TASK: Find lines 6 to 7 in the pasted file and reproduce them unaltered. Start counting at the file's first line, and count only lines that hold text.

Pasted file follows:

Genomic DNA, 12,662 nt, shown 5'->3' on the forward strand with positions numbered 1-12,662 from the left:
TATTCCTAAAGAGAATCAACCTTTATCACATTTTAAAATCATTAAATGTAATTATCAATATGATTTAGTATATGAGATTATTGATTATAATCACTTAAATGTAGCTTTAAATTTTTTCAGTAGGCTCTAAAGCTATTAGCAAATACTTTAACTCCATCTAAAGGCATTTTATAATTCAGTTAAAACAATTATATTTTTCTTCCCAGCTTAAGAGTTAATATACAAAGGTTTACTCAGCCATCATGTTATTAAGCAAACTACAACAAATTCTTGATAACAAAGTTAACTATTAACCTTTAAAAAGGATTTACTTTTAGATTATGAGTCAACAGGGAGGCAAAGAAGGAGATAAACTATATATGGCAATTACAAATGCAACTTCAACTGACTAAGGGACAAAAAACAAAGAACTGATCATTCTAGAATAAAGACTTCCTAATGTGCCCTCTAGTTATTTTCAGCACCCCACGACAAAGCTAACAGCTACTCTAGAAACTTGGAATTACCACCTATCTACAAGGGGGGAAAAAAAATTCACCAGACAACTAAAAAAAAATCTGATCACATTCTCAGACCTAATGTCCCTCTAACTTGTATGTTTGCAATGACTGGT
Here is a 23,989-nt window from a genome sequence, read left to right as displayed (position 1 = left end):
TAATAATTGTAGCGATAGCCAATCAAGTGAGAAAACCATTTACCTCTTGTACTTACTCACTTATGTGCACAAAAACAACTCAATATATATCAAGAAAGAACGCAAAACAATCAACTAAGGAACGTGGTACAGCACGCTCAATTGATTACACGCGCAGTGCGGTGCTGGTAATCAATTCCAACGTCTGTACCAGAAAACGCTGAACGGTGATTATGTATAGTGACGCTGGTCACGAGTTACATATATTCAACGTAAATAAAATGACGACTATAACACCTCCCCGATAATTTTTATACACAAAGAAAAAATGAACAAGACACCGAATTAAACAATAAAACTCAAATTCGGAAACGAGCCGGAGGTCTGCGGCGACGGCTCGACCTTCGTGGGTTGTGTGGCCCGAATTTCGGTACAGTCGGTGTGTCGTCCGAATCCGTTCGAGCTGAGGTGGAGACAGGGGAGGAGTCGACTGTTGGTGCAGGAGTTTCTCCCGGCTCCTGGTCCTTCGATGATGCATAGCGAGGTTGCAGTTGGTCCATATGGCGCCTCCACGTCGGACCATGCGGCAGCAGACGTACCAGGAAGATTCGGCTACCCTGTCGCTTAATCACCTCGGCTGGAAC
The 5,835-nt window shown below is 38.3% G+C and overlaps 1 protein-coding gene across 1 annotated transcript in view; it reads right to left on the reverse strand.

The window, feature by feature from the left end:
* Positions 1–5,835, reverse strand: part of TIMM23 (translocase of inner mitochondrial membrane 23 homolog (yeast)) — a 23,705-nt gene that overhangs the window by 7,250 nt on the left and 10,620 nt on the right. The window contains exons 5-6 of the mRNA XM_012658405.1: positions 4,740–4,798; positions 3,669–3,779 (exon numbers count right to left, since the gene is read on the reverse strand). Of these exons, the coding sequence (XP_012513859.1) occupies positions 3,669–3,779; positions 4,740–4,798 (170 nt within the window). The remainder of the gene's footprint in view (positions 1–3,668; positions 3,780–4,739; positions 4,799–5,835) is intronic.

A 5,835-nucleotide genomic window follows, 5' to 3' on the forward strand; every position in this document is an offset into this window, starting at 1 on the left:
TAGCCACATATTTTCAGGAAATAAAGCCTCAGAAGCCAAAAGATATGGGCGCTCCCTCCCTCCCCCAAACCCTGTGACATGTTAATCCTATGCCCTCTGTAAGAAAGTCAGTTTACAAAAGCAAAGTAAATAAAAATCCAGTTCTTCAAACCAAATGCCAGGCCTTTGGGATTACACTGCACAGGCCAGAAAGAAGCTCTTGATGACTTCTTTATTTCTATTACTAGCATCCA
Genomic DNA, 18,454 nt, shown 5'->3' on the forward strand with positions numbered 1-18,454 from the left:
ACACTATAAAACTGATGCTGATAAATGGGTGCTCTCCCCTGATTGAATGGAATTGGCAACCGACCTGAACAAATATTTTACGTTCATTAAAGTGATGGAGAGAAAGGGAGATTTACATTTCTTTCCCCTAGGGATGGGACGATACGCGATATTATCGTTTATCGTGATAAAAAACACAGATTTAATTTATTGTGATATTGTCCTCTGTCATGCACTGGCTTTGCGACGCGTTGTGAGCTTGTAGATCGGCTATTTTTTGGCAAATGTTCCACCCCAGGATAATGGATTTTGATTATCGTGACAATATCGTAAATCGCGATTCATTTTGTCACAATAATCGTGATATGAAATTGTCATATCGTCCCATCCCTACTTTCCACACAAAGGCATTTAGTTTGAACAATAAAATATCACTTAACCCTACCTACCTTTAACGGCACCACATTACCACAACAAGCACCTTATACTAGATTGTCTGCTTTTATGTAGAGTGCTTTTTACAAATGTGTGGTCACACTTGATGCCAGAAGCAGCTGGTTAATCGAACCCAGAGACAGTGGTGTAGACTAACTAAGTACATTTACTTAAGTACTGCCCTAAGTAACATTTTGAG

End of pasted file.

The window, feature by feature from the left end:
* Positions 1–5,835, reverse strand: part of TIMM23 (translocase of inner mitochondrial membrane 23 homolog (yeast)) — a 23,705-nt gene that overhangs the window by 7,250 nt on the left and 10,620 nt on the right. The window contains exons 5-6 of the mRNA XM_012658405.1: positions 4,740–4,798; positions 3,669–3,779 (exon numbers count right to left, since the gene is read on the reverse strand). Of these exons, the coding sequence (XP_012513859.1) occupies positions 3,669–3,779; positions 4,740–4,798 (170 nt within the window). The remainder of the gene's footprint in view (positions 1–3,668; positions 3,780–4,739; positions 4,799–5,835) is intronic.